Integrated Interpretation and Modeling

Our services primarily involve the integrated interpretation of gravity, magnetics, and seismic data. We also offer quality control and survey design for gravity/magnetics/FTG, as well as QC of data processing projects.

We are experts in 2-D and 3-D modeling around salt, carbonates, overthrust and other complex geological environments, using gravity and FTG/Falcon data sets, oftentimes tightly integrated with seismic velocities, closely coupled with magnetic data sets.

Integrated 3-D Modeling & Inversion

In addition to the use of gravity and magnetic modeling and inversion to assist with understanding the structural tectonics of an area, we spend a tremendous effort on building better 3-D models in and around complex salt features, carbonate reefs, volcanics, etc.

The following illustrates the workflow commonly used during careful, integrated (seismic/gravity/well control) 3-D modeling studies.

The process for using gravity inversion and modeling to aid the interpretation of complex salt features can involve multiple phases throughout an imaging project, such as:

  • Careful build of canopy salt using multiple salt body construction - often involving top salt 1, 2, 3 and base salt 1, 2, 3 over the lifespan of the seismic imaging effort
  • Comparison of difference gravity from alternative salt interpretations
  • Compare with and without deep autochthonous salt
  • 3-D gravity inversion modeling to derive alternative base of salt at each stage and each salt body level (various levels of base salt canopy, multiple tree branches of salt canopy, top salt roller, etc.)
  • Inversion of sedimentary densities, holding well-imaged seismic base of salt fixed – transform alternative densities back to velocity & compare with seismic velocity model.

An example integrated (seismic & gravity) 3-D salt model is shown below, where magenta regions indicate salt from seismic acceptable to gravity, dark blue indicates salt added by gravity inversion, and white indicates salt removed by gravity inversion. Interesting areas show deeper keels or possible feeders (dark blue) and areas suggesting less salt (white), or higher density in these areas than the density of typical salt. Although the results are shown in cross section below, all work is done in 3-D.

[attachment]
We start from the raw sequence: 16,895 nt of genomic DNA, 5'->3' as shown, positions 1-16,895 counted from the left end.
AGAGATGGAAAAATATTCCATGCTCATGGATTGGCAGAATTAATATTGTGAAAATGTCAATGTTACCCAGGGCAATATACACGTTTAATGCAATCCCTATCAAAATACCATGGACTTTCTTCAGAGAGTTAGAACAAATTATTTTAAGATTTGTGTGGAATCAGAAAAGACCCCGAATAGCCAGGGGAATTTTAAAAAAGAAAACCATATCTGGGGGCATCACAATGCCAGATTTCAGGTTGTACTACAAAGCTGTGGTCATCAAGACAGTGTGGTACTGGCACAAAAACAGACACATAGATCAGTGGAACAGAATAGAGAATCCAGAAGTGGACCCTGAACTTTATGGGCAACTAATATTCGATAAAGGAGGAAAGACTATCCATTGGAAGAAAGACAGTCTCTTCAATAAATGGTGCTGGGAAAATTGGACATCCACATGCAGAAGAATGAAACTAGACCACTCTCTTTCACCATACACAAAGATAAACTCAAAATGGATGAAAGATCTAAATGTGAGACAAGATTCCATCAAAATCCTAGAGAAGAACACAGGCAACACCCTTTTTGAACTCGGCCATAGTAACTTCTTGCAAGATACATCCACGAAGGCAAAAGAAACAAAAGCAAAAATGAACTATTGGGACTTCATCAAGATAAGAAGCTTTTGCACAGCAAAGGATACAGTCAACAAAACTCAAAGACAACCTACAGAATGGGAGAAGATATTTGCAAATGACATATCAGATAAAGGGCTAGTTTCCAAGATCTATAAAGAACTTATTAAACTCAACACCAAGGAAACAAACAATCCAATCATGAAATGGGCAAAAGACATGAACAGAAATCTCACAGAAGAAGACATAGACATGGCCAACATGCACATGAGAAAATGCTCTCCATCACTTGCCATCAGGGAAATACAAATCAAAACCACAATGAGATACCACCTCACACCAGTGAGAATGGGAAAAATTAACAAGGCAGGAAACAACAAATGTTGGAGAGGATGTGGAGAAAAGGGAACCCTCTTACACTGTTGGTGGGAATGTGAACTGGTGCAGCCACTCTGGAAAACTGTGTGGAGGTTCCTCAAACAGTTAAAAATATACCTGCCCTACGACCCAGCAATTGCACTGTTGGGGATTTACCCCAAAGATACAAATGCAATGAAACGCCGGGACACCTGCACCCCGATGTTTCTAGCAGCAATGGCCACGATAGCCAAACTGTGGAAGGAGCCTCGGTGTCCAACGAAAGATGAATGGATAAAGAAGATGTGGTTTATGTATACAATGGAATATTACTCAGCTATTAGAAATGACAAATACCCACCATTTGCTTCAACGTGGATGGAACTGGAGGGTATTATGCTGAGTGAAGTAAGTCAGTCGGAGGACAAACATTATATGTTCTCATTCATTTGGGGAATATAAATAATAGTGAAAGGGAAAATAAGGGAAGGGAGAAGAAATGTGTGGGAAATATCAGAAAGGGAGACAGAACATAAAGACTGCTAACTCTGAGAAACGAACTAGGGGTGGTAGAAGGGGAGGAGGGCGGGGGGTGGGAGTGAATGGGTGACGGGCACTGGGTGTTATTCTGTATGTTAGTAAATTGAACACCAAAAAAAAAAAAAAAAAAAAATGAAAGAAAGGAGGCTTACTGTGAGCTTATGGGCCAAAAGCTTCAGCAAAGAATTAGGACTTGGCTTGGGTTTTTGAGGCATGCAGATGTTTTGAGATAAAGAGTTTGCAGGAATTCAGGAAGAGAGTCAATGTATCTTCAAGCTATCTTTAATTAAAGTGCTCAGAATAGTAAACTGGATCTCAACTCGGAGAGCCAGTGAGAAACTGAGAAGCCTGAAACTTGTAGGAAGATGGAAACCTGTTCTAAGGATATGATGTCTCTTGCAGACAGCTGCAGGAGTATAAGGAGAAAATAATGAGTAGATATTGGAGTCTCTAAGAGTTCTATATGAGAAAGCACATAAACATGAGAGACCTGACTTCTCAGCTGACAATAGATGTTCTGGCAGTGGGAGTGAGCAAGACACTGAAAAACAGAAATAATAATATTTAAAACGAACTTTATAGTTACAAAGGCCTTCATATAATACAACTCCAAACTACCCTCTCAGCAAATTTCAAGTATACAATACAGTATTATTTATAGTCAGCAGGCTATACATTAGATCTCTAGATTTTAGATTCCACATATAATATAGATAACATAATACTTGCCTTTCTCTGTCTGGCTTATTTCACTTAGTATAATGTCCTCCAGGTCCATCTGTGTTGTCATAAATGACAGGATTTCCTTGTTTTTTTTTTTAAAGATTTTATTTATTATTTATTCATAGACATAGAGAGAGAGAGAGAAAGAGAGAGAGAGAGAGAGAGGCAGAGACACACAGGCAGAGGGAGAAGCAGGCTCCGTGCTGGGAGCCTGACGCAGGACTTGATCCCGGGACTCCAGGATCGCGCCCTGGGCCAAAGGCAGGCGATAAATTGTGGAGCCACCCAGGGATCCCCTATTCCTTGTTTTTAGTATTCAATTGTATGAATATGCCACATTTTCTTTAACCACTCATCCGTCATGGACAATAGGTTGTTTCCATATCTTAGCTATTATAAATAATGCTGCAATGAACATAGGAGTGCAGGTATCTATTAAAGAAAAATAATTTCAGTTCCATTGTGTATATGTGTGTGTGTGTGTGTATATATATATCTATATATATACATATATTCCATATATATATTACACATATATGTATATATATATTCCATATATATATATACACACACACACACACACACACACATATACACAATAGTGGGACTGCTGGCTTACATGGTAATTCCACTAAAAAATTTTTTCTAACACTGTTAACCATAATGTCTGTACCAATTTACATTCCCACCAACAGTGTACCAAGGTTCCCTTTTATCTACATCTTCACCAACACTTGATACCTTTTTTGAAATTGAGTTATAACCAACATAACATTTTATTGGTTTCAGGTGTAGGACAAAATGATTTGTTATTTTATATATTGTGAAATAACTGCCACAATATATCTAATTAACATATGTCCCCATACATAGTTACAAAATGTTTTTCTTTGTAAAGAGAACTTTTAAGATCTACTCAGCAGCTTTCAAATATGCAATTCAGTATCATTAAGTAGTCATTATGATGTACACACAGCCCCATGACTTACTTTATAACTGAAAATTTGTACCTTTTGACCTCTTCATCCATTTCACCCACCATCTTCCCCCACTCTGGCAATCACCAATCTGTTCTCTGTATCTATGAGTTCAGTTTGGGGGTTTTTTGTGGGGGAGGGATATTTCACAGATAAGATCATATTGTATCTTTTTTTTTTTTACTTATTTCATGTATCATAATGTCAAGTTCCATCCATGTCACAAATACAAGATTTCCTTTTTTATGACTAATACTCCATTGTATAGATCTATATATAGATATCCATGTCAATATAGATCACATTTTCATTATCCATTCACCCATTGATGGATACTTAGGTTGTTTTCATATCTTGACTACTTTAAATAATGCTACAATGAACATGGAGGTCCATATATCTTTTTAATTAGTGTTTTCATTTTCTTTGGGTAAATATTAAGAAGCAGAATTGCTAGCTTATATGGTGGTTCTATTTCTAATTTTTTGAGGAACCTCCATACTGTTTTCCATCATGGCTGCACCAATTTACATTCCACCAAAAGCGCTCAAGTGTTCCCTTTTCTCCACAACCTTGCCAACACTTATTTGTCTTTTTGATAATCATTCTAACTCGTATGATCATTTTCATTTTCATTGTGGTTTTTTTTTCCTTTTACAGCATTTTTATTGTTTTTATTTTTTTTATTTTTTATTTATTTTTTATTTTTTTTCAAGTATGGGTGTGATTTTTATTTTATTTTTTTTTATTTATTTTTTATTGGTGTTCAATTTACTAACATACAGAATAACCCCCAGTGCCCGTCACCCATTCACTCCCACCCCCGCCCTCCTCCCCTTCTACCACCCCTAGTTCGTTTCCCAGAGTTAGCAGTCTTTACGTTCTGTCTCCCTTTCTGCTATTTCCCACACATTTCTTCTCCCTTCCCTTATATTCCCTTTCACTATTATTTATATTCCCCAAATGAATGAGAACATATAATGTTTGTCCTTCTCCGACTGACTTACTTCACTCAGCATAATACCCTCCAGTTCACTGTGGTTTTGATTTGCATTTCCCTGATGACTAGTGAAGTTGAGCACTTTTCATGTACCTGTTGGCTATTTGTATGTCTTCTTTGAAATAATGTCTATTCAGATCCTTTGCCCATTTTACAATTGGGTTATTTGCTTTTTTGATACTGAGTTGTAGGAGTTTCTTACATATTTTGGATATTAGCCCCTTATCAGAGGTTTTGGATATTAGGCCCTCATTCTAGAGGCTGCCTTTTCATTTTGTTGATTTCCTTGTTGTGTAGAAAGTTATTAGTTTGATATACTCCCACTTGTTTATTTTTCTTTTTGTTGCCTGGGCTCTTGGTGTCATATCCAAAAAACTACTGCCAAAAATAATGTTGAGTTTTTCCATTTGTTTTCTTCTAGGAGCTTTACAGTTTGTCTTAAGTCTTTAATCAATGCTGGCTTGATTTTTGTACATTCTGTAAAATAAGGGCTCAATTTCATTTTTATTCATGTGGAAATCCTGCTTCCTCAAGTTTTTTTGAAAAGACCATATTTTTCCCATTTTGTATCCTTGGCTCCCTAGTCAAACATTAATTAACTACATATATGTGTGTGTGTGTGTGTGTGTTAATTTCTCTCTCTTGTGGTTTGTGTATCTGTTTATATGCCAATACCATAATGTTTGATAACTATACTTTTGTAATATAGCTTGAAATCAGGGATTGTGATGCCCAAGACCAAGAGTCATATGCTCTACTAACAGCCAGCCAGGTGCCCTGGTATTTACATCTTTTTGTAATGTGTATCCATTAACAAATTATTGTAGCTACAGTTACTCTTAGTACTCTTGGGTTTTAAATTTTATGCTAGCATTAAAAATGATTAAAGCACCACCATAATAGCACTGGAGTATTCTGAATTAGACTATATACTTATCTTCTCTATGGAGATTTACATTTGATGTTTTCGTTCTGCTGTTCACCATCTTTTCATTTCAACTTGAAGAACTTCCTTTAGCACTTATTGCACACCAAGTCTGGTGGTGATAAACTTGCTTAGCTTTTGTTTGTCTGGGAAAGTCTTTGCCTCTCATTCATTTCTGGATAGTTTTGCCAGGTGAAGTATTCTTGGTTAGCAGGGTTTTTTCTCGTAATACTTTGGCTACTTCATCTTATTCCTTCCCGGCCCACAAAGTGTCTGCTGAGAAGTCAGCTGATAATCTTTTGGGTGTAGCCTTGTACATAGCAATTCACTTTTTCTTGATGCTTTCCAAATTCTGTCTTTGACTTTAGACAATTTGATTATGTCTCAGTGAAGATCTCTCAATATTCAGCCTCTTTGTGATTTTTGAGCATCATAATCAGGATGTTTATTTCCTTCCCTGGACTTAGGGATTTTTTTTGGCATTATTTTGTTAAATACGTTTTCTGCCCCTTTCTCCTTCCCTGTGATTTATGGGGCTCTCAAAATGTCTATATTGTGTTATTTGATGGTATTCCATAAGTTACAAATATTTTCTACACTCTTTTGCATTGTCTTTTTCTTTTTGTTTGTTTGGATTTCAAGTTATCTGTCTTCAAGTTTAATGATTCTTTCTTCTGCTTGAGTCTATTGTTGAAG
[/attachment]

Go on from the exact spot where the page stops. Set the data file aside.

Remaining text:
Once the salt geometry has been finalized through a careful seismic and gravity integration effort, there is often a remaining gravity difference between the observed gravity and the model gravity. We like to say at this point: “ignore the gravity at your peril”! There is clearly something still missing in the model that should satisfy the remaining difference gravity field. We then invoke a gravity inversion using the sediment density as our inversion variable, to understand one possible reason for the remaining gravity field differences.

In the example below, the salt geometry (canopy and authochthonous / roller level) was finalized and held fixed during subsequent gravity inversions. The sedimentary densities had been created from a density vs. depth function derived from a study of density logs (upper left cross section). We then invert the gravity data by allowing the sediment densities to be altered. On the lower right we see the amount of density change that is required to match the remaining gravity field differences. An area of higher density is predicted to lie just beneath the central canopy, possibly indicating a salt weld that juxtaposed younger rocks on the left against older, more dense rocks beneath the primary canopy.